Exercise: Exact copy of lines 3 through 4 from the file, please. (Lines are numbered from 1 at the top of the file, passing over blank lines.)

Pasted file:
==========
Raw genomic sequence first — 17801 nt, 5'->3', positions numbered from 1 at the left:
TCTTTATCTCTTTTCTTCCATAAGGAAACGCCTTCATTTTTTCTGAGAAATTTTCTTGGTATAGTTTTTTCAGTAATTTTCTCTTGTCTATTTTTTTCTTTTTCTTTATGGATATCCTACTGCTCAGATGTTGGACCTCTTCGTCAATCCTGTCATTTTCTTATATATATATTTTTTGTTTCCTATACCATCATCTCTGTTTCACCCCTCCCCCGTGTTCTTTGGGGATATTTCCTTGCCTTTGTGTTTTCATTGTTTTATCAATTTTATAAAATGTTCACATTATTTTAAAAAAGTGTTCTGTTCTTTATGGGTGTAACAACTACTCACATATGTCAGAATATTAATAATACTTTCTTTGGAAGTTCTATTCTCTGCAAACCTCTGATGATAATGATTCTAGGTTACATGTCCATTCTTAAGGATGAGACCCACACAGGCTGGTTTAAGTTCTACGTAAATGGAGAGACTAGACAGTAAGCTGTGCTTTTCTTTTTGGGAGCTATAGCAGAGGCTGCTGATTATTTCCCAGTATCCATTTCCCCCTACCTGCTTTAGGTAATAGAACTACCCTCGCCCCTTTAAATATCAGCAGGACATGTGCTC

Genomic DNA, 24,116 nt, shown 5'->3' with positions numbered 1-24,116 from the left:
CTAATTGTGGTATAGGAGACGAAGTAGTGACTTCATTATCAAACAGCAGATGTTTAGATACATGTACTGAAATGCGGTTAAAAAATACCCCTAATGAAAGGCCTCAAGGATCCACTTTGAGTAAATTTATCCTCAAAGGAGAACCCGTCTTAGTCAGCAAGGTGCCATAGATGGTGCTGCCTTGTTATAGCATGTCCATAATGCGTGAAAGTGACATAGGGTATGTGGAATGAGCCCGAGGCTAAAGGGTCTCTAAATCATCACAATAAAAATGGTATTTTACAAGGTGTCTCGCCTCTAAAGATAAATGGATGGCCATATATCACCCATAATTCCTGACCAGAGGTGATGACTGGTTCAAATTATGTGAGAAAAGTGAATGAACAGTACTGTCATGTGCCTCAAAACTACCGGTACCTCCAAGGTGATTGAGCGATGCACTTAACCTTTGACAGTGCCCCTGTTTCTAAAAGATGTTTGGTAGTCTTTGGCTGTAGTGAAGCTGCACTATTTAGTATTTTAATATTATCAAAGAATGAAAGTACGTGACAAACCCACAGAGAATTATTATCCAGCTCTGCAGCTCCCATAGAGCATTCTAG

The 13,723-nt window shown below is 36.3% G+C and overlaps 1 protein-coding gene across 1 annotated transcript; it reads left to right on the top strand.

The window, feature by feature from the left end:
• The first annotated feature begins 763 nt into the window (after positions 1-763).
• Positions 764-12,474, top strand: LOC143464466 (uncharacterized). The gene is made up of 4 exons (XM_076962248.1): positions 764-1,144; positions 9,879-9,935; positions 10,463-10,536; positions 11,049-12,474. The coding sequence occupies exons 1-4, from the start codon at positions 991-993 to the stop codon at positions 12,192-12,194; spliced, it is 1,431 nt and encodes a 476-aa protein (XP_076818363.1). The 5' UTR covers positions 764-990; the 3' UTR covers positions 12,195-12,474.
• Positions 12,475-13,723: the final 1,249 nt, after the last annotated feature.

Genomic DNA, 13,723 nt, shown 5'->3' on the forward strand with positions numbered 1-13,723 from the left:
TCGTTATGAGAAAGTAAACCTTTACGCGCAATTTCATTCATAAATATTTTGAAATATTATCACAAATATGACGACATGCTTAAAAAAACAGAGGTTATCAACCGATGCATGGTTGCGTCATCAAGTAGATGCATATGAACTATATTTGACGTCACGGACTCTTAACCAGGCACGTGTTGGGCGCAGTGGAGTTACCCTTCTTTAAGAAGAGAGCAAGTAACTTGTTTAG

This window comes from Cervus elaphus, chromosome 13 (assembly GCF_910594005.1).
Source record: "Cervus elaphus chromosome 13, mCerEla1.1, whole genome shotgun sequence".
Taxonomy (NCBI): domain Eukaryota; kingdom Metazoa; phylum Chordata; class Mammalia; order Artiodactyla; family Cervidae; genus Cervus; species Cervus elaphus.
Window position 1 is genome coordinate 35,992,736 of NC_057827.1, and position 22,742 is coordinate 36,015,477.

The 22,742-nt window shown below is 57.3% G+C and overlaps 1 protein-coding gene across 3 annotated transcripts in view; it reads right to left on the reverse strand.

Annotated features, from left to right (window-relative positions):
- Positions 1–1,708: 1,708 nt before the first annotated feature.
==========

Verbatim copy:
Genomic DNA, 24,116 nt, shown 5'->3' with positions numbered 1-24,116 from the left:
CTAATTGTGGTATAGGAGACGAAGTAGTGACTTCATTATCAAACAGCAGATGTTTAGATACATGTACTGAAATGCGGTTAAAAAATACCCCTAATGAAAGGCCTCAAGGATCCACTTTGAGTAAATTTATCCTCAAAGGAGAACCCGTCTTAGTCAGCAAGGTGCCATAGATGGTGCTGCCTTGTTATAGCATGTCCATAATGCGTGAAAGTGACATAGGGTATGTGGAATGAGCCCGAGGCTAAAGGGTCTCTAAATCATCACAATAAAAATGGTATTTTACAAGGTGTCTCGCCTCTAAAGATAAATGGATGGCCATATATCACCCATAATTCCTGACCAGAGGTGATGACTGGTTCAAATTATGTGAGAAAAGTGAATGAACAGTACTGTCATGTGCCTCAAAACTACCGGTACCTCCAAGGTGATTGAGCGATGCACTTAACCTTTGACAGTGCCCCTGTTTCTAAAAGATGTTTGGTAGTCTTTGGCTGTAGTGAAGCTGCACTATTTAGTATTTTAATATTATCAAAGAATGAAAGTACGTGACAAACCCACAGAGAATTATTATCCAGCTCTGCAGCTCCCATAGAGCATTCTAG